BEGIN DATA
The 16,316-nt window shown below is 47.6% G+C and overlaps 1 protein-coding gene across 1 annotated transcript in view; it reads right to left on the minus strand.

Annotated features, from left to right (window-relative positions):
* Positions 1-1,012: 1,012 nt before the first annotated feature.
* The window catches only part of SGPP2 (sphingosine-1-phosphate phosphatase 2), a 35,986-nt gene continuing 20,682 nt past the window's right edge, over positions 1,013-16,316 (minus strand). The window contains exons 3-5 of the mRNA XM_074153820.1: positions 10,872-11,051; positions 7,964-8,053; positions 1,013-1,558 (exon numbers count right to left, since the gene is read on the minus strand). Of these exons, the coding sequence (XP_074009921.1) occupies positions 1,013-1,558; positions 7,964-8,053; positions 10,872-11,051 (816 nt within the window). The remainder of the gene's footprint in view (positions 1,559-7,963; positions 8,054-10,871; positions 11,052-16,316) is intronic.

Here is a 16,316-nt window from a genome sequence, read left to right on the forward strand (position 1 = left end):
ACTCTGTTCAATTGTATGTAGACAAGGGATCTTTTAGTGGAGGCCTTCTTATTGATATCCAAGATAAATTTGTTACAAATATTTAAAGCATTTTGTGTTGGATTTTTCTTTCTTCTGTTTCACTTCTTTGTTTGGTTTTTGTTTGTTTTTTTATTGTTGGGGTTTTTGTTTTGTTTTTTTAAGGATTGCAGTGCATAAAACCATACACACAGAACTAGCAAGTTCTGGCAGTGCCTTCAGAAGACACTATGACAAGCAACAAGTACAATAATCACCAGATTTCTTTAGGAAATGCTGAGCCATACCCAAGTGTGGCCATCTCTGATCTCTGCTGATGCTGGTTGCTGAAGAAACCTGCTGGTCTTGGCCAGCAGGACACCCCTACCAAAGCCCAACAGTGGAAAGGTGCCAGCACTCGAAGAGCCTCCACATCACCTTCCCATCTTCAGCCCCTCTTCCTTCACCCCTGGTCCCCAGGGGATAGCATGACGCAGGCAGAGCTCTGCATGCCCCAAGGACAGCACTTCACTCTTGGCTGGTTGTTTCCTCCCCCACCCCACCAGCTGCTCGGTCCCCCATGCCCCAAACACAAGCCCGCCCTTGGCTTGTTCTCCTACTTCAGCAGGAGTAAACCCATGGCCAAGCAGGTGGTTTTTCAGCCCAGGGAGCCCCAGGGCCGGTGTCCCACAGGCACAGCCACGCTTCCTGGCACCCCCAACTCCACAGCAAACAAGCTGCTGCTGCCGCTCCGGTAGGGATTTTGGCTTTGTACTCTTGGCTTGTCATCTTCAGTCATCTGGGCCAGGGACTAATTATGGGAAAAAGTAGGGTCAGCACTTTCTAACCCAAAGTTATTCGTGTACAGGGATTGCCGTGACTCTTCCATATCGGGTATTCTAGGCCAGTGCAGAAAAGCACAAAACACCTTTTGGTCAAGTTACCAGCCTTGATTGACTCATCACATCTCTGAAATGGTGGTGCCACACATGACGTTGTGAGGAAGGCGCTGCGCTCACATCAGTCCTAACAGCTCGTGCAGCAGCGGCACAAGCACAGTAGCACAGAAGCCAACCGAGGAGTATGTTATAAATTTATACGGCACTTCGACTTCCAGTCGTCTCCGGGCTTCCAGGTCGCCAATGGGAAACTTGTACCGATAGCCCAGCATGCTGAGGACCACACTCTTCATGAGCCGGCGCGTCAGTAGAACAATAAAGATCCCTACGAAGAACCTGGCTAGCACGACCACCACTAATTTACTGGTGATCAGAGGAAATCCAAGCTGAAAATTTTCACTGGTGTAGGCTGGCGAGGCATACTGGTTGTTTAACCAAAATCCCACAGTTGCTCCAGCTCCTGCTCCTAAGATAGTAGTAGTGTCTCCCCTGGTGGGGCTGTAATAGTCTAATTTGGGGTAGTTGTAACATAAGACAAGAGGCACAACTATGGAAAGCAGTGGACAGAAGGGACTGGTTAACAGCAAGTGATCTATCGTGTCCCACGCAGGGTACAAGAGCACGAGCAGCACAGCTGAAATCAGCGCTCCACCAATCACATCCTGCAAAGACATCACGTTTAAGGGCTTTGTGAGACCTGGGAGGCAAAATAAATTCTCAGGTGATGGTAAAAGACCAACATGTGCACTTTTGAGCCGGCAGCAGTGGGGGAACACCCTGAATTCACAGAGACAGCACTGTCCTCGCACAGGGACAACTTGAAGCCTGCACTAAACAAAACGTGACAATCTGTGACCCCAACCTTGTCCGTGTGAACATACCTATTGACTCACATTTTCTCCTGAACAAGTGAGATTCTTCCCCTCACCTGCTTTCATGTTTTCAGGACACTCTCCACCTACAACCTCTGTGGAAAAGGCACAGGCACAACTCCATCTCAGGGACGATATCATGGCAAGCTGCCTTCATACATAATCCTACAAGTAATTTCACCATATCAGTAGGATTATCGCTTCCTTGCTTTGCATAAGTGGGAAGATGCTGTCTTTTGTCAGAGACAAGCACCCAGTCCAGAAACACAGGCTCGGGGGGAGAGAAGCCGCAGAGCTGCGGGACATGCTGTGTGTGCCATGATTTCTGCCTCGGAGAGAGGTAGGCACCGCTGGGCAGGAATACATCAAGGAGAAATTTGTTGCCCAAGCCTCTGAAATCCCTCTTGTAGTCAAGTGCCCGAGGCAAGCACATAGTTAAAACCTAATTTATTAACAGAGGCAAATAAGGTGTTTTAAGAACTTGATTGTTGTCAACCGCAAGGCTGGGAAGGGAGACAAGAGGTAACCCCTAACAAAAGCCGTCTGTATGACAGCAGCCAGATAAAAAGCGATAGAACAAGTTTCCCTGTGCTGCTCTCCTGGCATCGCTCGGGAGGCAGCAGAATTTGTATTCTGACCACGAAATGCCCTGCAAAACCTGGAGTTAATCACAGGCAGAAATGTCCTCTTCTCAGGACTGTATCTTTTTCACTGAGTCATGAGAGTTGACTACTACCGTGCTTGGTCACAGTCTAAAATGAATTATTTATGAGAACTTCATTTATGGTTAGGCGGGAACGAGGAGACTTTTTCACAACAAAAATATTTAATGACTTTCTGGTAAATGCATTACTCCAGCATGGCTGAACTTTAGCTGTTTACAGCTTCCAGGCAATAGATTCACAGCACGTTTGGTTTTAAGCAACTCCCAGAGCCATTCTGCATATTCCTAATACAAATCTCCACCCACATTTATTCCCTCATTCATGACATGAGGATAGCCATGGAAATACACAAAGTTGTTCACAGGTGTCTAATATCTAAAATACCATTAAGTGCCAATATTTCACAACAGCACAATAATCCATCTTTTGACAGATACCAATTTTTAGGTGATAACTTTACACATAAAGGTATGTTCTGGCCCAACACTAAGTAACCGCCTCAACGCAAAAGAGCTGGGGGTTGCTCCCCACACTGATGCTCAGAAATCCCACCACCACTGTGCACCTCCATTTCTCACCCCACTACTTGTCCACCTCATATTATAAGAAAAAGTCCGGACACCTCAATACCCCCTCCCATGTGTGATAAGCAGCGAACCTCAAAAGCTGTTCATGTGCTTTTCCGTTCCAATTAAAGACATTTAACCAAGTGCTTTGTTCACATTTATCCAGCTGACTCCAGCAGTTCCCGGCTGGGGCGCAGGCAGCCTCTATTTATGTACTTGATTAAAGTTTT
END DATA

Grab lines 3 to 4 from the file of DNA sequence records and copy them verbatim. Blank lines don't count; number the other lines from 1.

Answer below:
* Positions 1-1,012: 1,012 nt before the first annotated feature.
* The window catches only part of SGPP2 (sphingosine-1-phosphate phosphatase 2), a 35,986-nt gene continuing 20,682 nt past the window's right edge, over positions 1,013-16,316 (minus strand). The window contains exons 3-5 of the mRNA XM_074153820.1: positions 10,872-11,051; positions 7,964-8,053; positions 1,013-1,558 (exon numbers count right to left, since the gene is read on the minus strand). Of these exons, the coding sequence (XP_074009921.1) occupies positions 1,013-1,558; positions 7,964-8,053; positions 10,872-11,051 (816 nt within the window). The remainder of the gene's footprint in view (positions 1,559-7,963; positions 8,054-10,871; positions 11,052-16,316) is intronic.